On Fri, 27 Jun 2003, Nik Frengle wrote:
> > the providers are using encodings that include user defined
> > and assigning their emoji to those, instead of making up their own
> > encodings.
> [Nik Frengle] What does this mean? There isn't enough room in ASCII or
> the first parts of SJIS to fit all of the emoji currently in use, and in
I mean that some encodings define character codes that are intended for
users (e.g., Docomo) to be able to assign to their own characters.
Likewise, some character sets define characters that are intended for
users to be able to assign to their own glyphs. For example, take
Unicode's Private Use Area, range E000-F8FF.
On the other hand, if a sequence of bytes contains a character code that
is not defined in some encoding, or worse yet, if it uses a character code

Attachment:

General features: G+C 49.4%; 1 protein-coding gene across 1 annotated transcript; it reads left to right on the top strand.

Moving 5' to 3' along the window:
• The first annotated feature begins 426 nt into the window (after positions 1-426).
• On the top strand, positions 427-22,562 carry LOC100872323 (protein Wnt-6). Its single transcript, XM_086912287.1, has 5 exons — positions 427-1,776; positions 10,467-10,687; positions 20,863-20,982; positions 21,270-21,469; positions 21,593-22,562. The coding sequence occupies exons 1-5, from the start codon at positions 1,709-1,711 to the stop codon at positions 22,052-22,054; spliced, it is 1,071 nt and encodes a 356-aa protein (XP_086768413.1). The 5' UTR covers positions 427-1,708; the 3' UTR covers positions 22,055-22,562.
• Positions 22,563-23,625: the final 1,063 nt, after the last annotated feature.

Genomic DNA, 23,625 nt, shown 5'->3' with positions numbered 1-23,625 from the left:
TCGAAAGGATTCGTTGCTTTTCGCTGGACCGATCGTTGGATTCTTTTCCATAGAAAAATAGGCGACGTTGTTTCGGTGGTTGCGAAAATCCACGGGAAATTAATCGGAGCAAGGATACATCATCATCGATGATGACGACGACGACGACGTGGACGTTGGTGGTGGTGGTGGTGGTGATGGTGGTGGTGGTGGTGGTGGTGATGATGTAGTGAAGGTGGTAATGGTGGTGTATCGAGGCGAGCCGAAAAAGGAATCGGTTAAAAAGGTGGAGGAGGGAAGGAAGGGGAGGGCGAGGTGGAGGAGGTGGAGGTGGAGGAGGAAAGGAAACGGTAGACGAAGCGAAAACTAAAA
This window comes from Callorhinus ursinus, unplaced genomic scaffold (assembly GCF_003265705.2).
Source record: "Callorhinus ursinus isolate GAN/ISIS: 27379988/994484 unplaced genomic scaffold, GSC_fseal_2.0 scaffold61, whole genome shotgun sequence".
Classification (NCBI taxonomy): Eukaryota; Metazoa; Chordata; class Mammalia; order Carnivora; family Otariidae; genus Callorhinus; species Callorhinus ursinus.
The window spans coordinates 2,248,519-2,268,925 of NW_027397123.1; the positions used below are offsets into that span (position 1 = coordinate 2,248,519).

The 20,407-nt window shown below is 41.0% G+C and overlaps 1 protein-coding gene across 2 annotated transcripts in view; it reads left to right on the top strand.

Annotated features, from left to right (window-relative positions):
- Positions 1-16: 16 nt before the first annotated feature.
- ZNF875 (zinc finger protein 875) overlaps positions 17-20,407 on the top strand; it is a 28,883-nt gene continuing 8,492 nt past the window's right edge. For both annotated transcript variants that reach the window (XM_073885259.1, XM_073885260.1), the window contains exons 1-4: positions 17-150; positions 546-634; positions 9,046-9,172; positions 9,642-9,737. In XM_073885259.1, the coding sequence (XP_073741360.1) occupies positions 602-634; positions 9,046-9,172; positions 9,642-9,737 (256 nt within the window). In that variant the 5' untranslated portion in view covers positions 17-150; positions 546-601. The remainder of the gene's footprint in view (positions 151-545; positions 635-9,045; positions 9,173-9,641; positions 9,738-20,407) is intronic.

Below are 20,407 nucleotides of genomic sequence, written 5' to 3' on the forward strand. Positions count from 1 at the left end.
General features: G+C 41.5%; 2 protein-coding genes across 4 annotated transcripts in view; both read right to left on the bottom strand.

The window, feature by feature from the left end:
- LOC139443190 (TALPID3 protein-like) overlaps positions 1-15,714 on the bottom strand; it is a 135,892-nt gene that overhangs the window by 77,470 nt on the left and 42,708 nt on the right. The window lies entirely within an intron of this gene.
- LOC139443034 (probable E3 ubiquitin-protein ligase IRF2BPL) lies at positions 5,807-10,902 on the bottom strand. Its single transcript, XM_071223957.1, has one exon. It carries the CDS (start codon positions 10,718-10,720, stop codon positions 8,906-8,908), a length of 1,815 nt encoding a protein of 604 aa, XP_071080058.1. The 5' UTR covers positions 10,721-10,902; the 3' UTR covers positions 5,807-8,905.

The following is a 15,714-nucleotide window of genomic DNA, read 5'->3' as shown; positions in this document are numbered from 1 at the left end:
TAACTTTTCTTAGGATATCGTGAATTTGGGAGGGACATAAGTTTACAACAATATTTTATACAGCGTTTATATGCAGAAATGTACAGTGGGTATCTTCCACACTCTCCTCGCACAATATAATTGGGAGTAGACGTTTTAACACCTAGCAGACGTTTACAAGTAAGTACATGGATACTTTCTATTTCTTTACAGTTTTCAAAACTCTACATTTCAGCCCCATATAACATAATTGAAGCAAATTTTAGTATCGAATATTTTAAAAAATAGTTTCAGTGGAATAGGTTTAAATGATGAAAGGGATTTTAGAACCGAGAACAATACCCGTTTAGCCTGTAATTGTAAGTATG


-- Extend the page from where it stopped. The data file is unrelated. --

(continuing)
to represent a different character than the one assigned by the encoding,
then that sequence of bytes is not an example of that encoding. It is a
> any case there are no downloadable fonts for phones in Japan. So putting
> them somewhere that you can get at them more easily would be nice for
> developers, but make absolutely no difference to end users. Use Enfour's
> Keitai font package if you want to emulate i-mode emoji on your phone.
> Other carriers have free tools.
I think Chris wants to know how he can remove emoji from the emails that
his server receives. The fonts on the phones are irrelevant.
> Another thing to mention is that emoji are never input as a single
> character by a developer: They are input using the &#XXXXX; format,
> where XXXXX is a number. You do this in a text editor. If you wanted to
This sounds like creating a web page using HTML character entities.
Chris can't process the email on his server this way, unless the emoji in
the email is also received as HTML character entities.
Received on Fri Jun 27 06:15:44 2003